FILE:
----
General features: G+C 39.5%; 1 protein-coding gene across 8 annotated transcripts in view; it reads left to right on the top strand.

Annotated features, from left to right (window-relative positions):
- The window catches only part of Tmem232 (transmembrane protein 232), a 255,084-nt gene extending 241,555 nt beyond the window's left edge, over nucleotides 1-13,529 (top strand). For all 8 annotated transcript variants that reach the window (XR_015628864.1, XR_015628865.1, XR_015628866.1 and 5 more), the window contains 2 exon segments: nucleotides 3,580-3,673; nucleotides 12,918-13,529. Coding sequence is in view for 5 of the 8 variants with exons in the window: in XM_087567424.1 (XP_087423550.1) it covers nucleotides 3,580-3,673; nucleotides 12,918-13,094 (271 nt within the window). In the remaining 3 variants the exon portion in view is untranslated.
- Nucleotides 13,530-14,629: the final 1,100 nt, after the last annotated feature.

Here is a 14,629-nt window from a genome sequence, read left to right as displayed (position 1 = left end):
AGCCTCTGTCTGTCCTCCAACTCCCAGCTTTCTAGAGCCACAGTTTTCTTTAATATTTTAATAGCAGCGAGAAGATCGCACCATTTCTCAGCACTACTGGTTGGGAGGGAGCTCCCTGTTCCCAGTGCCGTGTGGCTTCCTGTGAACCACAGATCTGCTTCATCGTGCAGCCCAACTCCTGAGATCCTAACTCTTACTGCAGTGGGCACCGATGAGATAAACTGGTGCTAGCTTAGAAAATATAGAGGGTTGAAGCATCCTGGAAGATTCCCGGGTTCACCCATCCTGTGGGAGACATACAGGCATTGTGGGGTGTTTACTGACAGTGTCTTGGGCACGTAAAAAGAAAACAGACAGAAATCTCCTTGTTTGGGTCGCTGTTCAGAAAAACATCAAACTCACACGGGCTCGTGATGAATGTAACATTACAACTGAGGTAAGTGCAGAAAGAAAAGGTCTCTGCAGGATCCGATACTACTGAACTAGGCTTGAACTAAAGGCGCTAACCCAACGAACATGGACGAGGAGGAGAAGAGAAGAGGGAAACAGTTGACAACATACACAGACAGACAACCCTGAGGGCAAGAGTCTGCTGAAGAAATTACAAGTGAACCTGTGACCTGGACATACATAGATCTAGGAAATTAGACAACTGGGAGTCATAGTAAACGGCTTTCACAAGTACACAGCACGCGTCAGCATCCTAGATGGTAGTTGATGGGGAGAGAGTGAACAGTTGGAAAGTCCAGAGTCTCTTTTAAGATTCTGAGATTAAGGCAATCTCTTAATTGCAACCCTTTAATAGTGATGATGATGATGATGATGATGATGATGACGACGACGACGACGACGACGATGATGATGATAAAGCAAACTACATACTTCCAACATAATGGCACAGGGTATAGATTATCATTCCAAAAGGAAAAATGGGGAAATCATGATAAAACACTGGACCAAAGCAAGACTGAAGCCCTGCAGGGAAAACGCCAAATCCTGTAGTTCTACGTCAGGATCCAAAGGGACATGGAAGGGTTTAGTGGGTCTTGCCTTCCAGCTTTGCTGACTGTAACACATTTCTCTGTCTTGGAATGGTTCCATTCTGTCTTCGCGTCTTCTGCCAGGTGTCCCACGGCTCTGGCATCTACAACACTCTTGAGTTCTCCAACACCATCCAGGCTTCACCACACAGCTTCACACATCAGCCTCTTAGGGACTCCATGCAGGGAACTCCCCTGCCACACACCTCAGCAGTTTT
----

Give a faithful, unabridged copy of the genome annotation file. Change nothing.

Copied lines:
General features: G+C 39.5%; 1 protein-coding gene across 8 annotated transcripts in view; it reads left to right on the top strand.

Annotated features, from left to right (window-relative positions):
- The window catches only part of Tmem232 (transmembrane protein 232), a 255,084-nt gene extending 241,555 nt beyond the window's left edge, over nucleotides 1-13,529 (top strand). For all 8 annotated transcript variants that reach the window (XR_015628864.1, XR_015628865.1, XR_015628866.1 and 5 more), the window contains 2 exon segments: nucleotides 3,580-3,673; nucleotides 12,918-13,529. Coding sequence is in view for 5 of the 8 variants with exons in the window: in XM_087567424.1 (XP_087423550.1) it covers nucleotides 3,580-3,673; nucleotides 12,918-13,094 (271 nt within the window). In the remaining 3 variants the exon portion in view is untranslated.
- Nucleotides 13,530-14,629: the final 1,100 nt, after the last annotated feature.

Here is a 14,629-nt window from a genome sequence, read left to right as displayed (position 1 = left end):
AGCCTCTGTCTGTCCTCCAACTCCCAGCTTTCTAGAGCCACAGTTTTCTTTAATATTTTAATAGCAGCGAGAAGATCGCACCATTTCTCAGCACTACTGGTTGGGAGGGAGCTCCCTGTTCCCAGTGCCGTGTGGCTTCCTGTGAACCACAGATCTGCTTCATCGTGCAGCCCAACTCCTGAGATCCTAACTCTTACTGCAGTGGGCACCGATGAGATAAACTGGTGCTAGCTTAGAAAATATAGAGGGTTGAAGCATCCTGGAAGATTCCCGGGTTCACCCATCCTGTGGGAGACATACAGGCATTGTGGGGTGTTTACTGACAGTGTCTTGGGCACGTAAAAAGAAAACAGACAGAAATCTCCTTGTTTGGGTCGCTGTTCAGAAAAACATCAAACTCACACGGGCTCGTGATGAATGTAACATTACAACTGAGGTAAGTGCAGAAAGAAAAGGTCTCTGCAGGATCCGATACTACTGAACTAGGCTTGAACTAAAGGCGCTAACCCAACGAACATGGACGAGGAGGAGAAGAGAAGAGGGAAACAGTTGACAACATACACAGACAGACAACCCTGAGGGCAAGAGTCTGCTGAAGAAATTACAAGTGAACCTGTGACCTGGACATACATAGATCTAGGAAATTAGACAACTGGGAGTCATAGTAAACGGCTTTCACAAGTACACAGCACGCGTCAGCATCCTAGATGGTAGTTGATGGGGAGAGAGTGAACAGTTGGAAAGTCCAGAGTCTCTTTTAAGATTCTGAGATTAAGGCAATCTCTTAATTGCAACCCTTTAATAGTGATGATGATGATGATGATGATGATGATGACGACGACGACGACGACGACGATGATGATGATAAAGCAAACTACATACTTCCAACATAATGGCACAGGGTATAGATTATCATTCCAAAAGGAAAAATGGGGAAATCATGATAAAACACTGGACCAAAGCAAGACTGAAGCCCTGCAGGGAAAACGCCAAATCCTGTAGTTCTACGTCAGGATCCAAAGGGACATGGAAGGGTTTAGTGGGTCTTGCCTTCCAGCTTTGCTGACTGTAACACATTTCTCTGTCTTGGAATGGTTCCATTCTGTCTTCGCGTCTTCTGCCAGGTGTCCCACGGCTCTGGCATCTACAACACTCTTGAGTTCTCCAACACCATCCAGGCTTCACCACACAGCTTCACACATCAGCCTCTTAGGGACTCCATGCAGGGAACTCCCCTGCCACACACCTCAGCAGTTTT